The main difference between the Pirates and a team like the monolithic Dodgers or the aggressively wholesome Cardinals is that, if you don't already have your allegiances established, you can feel pretty wonderful about following the Pirates as an unabashed, enthused bandwagoner. Actually: even if your major league allegiances are already established, odds are that what's going on in Pittsburgh is a hell of a lot cooler than what your local squad is futzing around with, and the Pirates hereby represent only temptation for your monogamous fan-heart. At the very least, the Pirates have a great case to be every baseball fan's second-favorite team.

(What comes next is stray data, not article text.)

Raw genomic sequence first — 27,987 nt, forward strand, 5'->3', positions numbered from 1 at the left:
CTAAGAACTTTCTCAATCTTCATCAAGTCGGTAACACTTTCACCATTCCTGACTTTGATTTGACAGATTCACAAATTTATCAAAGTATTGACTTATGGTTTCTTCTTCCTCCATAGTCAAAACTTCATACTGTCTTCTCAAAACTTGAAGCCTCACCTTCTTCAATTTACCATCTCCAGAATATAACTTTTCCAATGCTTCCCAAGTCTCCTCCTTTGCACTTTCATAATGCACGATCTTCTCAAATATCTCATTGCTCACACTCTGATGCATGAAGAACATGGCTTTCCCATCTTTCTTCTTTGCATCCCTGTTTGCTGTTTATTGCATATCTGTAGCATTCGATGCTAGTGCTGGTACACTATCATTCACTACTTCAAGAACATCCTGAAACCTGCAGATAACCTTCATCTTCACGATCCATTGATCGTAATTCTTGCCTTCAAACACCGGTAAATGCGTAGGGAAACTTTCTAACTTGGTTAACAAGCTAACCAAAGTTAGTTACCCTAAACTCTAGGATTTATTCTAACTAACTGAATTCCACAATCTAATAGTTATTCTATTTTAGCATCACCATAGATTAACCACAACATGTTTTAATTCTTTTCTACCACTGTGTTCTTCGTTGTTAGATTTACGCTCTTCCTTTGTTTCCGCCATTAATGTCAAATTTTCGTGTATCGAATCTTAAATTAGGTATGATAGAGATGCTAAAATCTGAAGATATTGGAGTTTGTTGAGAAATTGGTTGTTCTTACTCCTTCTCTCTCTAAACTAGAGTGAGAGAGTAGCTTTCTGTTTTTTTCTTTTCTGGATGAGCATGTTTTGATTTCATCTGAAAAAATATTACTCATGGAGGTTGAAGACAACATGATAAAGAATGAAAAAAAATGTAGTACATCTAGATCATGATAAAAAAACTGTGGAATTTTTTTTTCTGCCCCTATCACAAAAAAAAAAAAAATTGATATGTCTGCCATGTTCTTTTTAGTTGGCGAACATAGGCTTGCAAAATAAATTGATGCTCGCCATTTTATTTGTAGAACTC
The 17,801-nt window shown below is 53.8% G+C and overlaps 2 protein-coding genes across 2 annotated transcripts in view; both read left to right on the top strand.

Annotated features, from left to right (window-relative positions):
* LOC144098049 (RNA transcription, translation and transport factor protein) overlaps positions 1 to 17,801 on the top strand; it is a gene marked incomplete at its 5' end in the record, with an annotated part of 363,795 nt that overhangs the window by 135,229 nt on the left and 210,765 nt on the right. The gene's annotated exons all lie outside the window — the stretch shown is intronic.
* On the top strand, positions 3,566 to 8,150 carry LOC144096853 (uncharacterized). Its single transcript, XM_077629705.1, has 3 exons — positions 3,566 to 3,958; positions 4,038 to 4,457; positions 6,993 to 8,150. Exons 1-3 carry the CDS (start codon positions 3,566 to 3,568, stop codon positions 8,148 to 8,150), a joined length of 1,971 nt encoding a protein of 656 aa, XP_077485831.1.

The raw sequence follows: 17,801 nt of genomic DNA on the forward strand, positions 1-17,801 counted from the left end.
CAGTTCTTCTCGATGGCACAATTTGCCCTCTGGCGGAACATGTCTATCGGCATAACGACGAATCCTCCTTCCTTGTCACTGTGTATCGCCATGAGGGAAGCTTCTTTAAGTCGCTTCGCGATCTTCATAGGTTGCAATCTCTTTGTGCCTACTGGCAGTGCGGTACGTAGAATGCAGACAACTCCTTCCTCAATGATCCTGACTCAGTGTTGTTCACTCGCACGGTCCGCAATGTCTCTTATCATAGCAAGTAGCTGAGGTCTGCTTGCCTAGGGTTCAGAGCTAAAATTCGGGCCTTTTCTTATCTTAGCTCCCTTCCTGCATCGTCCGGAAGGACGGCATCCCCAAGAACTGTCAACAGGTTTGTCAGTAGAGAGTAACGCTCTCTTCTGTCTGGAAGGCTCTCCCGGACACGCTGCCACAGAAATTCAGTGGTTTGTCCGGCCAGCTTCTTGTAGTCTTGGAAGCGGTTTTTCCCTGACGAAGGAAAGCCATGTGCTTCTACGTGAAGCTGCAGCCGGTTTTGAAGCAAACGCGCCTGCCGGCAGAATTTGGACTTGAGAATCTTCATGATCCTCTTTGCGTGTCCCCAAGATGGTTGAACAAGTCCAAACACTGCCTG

What makes the Pirates wonderful is that, while they've been assembled by the most progressive of analytic minds, the players they've assembled play baseball like it's a party. To be sure, the Athletics have definitely been a party more years than not, but the A's flaunt their relative poverty, pre-gaming with Red Bull and letting the toilet flood the place. The Pirates' payroll is only $4M larger than Oakland's this year—call it a rounding error, or Antonio Bastardo And Change—but they have avoided a thrifty reputation despite pinching pennies as hard as any team in the sport.